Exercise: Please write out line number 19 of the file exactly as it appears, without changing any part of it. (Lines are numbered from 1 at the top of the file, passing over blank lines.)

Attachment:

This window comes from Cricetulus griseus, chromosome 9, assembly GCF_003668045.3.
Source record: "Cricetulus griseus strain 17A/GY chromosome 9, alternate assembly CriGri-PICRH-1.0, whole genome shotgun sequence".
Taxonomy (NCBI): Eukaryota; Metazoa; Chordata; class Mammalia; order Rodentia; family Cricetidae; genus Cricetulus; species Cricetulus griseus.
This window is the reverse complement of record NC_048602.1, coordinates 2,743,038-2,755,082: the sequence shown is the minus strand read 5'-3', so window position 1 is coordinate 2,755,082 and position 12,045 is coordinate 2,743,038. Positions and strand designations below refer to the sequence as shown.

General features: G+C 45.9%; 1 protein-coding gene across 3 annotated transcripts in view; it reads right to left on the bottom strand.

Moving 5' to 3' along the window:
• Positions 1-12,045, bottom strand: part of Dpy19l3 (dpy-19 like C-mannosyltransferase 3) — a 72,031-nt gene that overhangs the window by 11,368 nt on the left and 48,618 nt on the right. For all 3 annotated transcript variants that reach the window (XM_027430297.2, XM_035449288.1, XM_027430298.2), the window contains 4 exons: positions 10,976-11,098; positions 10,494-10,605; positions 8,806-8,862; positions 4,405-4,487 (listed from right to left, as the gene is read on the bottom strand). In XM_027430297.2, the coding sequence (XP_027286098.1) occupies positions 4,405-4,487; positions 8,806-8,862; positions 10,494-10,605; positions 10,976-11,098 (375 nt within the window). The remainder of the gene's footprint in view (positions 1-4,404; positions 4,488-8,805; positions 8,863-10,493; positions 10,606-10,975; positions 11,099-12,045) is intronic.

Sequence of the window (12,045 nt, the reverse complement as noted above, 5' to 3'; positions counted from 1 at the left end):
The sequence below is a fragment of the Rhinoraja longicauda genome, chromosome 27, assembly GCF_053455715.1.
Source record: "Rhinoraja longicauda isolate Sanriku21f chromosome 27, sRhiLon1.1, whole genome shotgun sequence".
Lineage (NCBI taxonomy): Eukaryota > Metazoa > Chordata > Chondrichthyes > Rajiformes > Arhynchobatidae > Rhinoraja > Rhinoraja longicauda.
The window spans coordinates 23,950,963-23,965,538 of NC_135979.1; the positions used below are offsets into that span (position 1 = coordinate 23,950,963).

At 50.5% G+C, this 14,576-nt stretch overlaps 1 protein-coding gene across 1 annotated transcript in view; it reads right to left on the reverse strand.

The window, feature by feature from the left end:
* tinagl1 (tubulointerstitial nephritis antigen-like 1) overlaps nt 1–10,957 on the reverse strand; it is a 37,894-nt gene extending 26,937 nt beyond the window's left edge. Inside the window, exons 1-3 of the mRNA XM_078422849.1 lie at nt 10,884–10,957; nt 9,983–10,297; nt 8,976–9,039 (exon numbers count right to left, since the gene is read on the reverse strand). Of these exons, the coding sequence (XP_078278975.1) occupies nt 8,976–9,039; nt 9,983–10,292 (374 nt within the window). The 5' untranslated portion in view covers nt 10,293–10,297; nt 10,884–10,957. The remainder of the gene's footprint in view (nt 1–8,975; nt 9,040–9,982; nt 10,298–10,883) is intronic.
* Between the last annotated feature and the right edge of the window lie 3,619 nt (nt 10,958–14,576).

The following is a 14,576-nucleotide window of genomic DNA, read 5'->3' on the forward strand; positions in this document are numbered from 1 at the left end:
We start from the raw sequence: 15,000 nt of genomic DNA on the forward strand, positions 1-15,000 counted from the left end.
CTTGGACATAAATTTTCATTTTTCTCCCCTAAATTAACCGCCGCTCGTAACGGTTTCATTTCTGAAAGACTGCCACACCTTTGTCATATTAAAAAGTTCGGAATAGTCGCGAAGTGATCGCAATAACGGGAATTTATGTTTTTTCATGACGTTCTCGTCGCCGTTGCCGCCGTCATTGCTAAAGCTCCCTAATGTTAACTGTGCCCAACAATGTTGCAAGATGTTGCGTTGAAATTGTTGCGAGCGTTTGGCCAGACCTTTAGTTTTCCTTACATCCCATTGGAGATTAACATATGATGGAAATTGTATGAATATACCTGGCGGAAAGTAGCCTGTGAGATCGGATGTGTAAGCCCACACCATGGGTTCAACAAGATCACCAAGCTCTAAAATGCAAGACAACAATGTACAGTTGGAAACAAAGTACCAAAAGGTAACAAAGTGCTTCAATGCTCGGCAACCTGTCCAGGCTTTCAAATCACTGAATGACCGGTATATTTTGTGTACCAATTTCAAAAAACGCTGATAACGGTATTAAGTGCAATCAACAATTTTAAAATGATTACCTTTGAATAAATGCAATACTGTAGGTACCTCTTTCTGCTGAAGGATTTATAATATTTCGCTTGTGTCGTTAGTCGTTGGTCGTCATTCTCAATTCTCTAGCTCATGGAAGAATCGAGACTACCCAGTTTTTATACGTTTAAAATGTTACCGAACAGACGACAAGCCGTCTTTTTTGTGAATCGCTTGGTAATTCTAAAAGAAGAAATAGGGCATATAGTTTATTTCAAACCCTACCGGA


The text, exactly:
CTTGGACATAAATTTTCATTTTTCTCCCCTAAATTAACCGCCGCTCGTAACGGTTTCATTTCTGAAAGACTGCCACACCTTTGTCATATTAAAAAGTTCGGAATAGTCGCGAAGTGATCGCAATAACGGGAATTTATGTTTTTTCATGACGTTCTCGTCGCCGTTGCCGCCGTCATTGCTAAAGCTCCCTAATGTTAACTGTGCCCAACAATGTTGCAAGATGTTGCGTTGAAATTGTTGCGAGCGTTTGGCCAGACCTTTAGTTTTCCTTACATCCCATTGGAGATTAACATATGATGGAAATTGTATGAATATACCTGGCGGAAAGTAGCCTGTGAGATCGGATGTGTAAGCCCACACCATGGGTTCAACAAGATCACCAAGCTCTAAAATGCAAGACAACAATGTACAGTTGGAAACAAAGTACCAAAAGGTAACAAAGTGCTTCAATGCTCGGCAACCTGTCCAGGCTTTCAAATCACTGAATGACCGGTATATTTTGTGTACCAATTTCAAAAAACGCTGATAACGGTATTAAGTGCAATCAACAATTTTAAAATGATTACCTTTGAATAAATGCAATACTGTAGGTACCTCTTTCTGCTGAAGGATTTATAATATTTCGCTTGTGTCGTTAGTCGTTGGTCGTCATTCTCAATTCTCTAGCTCATGGAAGAATCGAGACTACCCAGTTTTTATACGTTTAAAATGTTACCGAACAGACGACAAGCCGTCTTTTTTGTGAATCGCTTGGTAATTCTAAAAGAAGAAATAGGGCATATAGTTTATTTCAAACCCTACCGGA